Einstein Study Lands $32M NIH Grant to Study Aging Brain
The Einstein Aging Study has received a $32 million grant from the National Institutes of Health (NIH) to delve into the many risk factors that may determine cognitive decline and disease progression in people with Alzheimer’s.
“In our fifth decade of the Einstein Aging Study, we are well-positioned to build on our earlier findings to identify ways to delay the onset and progression of Alzheimer’s disease,” Richard Lipton, MD, vice chair of neurology at Einstein and Montefiore Health System, said in a press release. Lipton has led or co-led the study since 1992.
The exact causes of Alzheimer’s are not fully understood, but factors like age, family history, and certain genes may play a role. And, as with many other diseases, inequalities in race and ethnicity are linked to how Alzheimer’s begins and progresses over time.
“Black Americans are about twice as likely to develop Alzheimer’s than their white counterparts, and Hispanics are also at increased risk for the disease,” Lipton said. “In addition, diagnosis is often delayed in these historically marginalized communities. We need to do better and find ways to address these disparities.”
To learn more, researchers are drawing on data from more than 2,500 participants, ages 70 and older, who live in the Bronx in New York. Of the participants, 40% are African American, 46% are non-Hispanic white, and 13% are Hispanic. The diversity of its participants puts the study in an ideal setting to investigate factors related to racial and ethnic inequalities.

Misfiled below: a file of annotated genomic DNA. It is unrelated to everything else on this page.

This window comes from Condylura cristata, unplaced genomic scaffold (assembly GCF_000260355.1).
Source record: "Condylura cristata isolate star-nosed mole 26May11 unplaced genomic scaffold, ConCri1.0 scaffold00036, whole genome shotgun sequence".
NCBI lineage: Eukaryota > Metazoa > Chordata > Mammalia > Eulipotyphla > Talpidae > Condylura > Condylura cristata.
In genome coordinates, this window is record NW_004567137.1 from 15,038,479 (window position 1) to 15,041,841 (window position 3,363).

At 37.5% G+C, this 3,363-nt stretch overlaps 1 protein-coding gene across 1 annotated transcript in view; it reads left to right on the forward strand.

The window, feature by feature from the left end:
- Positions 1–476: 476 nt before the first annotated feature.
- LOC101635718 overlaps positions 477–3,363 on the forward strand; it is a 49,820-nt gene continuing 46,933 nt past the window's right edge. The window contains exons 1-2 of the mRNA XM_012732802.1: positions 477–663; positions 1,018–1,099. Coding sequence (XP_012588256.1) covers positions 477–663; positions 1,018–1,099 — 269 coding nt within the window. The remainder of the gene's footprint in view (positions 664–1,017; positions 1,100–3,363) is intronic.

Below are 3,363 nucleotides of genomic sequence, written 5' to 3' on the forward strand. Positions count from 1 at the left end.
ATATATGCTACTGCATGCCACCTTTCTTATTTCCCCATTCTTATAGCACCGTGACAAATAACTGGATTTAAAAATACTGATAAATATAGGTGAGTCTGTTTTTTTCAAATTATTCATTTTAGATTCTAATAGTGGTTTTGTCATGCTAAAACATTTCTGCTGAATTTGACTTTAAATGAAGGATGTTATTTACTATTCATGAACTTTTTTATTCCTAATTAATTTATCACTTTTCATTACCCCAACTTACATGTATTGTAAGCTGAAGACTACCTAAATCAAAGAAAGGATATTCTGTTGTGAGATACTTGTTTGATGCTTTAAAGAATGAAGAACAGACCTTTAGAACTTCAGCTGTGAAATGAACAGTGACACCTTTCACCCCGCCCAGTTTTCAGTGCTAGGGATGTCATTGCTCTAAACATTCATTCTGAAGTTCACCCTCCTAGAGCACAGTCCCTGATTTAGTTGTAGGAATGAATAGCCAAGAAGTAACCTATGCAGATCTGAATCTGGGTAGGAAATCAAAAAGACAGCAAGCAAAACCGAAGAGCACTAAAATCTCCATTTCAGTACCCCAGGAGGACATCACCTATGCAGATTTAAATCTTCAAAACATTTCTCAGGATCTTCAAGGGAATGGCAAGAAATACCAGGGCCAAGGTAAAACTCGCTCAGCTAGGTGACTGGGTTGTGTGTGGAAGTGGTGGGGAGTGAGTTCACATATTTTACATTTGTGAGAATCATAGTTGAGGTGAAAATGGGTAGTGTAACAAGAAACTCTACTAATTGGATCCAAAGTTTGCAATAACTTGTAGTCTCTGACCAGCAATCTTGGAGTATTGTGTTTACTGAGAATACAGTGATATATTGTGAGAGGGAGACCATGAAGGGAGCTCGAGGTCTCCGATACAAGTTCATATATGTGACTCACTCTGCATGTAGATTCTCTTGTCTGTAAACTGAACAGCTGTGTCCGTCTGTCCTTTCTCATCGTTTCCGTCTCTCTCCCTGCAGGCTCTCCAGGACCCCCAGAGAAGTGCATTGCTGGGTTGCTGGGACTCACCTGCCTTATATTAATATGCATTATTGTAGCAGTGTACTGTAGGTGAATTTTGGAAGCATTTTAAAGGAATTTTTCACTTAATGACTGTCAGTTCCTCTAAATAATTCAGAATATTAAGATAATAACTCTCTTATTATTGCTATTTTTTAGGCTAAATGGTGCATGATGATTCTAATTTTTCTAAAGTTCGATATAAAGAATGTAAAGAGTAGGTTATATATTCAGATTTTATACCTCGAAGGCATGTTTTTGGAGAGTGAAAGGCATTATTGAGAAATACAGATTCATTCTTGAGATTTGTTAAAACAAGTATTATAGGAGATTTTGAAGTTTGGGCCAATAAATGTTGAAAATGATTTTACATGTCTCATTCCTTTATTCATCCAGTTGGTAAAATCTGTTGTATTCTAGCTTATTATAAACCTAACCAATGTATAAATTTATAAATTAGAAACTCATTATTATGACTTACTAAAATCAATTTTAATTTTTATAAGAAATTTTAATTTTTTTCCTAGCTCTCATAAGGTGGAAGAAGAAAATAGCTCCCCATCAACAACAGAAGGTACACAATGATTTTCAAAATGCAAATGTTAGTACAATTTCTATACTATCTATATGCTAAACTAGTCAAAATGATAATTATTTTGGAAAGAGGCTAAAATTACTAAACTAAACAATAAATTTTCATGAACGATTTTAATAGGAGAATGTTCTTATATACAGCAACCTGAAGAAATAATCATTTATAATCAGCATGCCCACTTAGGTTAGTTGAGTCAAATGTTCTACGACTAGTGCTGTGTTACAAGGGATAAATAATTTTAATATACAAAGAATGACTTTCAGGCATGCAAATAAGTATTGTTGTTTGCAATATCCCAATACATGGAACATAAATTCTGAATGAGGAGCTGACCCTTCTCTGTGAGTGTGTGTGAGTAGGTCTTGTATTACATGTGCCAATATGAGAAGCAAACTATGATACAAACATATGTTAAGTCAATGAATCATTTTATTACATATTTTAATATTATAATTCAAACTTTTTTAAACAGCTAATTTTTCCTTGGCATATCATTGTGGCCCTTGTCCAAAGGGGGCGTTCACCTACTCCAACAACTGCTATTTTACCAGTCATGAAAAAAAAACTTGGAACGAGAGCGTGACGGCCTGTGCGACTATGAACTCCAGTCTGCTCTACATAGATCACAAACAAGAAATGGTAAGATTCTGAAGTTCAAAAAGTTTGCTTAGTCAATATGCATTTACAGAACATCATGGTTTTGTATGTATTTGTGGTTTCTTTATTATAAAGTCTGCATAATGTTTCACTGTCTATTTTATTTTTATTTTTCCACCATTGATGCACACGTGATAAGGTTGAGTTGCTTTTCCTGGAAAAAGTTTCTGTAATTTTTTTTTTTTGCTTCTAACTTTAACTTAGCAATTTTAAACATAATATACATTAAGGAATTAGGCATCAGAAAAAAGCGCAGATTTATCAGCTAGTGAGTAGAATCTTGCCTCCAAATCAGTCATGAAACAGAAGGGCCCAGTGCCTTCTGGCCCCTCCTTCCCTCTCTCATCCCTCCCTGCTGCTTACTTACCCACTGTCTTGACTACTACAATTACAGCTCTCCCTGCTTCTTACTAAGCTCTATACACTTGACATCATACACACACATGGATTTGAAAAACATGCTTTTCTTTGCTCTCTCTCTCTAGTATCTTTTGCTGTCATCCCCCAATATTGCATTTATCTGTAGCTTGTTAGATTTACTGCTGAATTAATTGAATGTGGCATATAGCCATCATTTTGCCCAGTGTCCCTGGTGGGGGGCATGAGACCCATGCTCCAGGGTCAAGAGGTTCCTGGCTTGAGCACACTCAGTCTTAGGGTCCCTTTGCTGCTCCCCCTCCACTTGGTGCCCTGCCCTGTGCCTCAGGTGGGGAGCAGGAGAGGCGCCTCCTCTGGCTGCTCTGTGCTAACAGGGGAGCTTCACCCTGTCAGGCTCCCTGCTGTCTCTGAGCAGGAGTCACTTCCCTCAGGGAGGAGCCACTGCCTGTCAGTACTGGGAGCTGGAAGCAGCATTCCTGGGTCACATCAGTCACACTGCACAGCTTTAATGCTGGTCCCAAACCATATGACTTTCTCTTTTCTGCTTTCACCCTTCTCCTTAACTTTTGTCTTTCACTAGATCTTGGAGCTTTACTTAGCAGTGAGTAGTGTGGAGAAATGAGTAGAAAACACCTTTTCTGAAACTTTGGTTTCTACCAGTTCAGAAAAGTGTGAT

“One of our study’s aims is to examine how social forces contribute to the inequities in cognitive health,” said Carol Derby, PhD, who co-leads the study.
“It is critical that we examine how race, ethnicity, neighborhood conditions, and discrimination are risk factors for cognitive decline and Alzheimer’s disease,” Derby added.
Sometimes, it can be difficult to keep track of a group of participants because doing so would require patients to visit the study’s location regularly.
“In the past, we assessed cognition exclusively through in-person tests in our clinical laboratory,” said Mindy Joy Katz, the study’s project coordinator and a senior associate in the Saul R. Korey department of neurology at Einstein.
Now, the researchers plan to take advantage of mobile technology to track more than 700 participants, ages 60 and older, from their homes in the Bronx.
For two weeks each year, each of the participants will receive a smartphone with a custom setup that will push daily notifications to answer questions about their day and state of mind, and to play games that assess cognition.
“By giving our study participants smartphones, we’re able to measure cognitive performance directly as they engage in everyday activities in the community,” Katz said, adding that “these methods have also allowed us to follow people throughout the pandemic, when in-person visits were not safe.”
In addition to the smartphones, the participants also will receive wearable devices to monitor their physical activity, sleep, and blood sugar levels. Air pollution and other environmental factors also will be measured.
Taking repeated measurements over the course of several days rather than more sporadically in the lab “gives us a truer sense of a person’s cognitive abilities and how those abilities change from day to day, in the course of their daily lives,” Katz said.
Then, to pinpoint the mechanisms that may link risk factors to a cognitive decline, the researchers will look at certain genes and blood biomarkers.
“We know that there are a range of factors — medical, social, behavioral, environmental — that contribute to developing Alzheimer’s,” said Derby. “By teasing out each person’s individual experiences, we hope to one day provide custom therapies that will help people maintain brain health and stay cognitively healthy well into their later years.”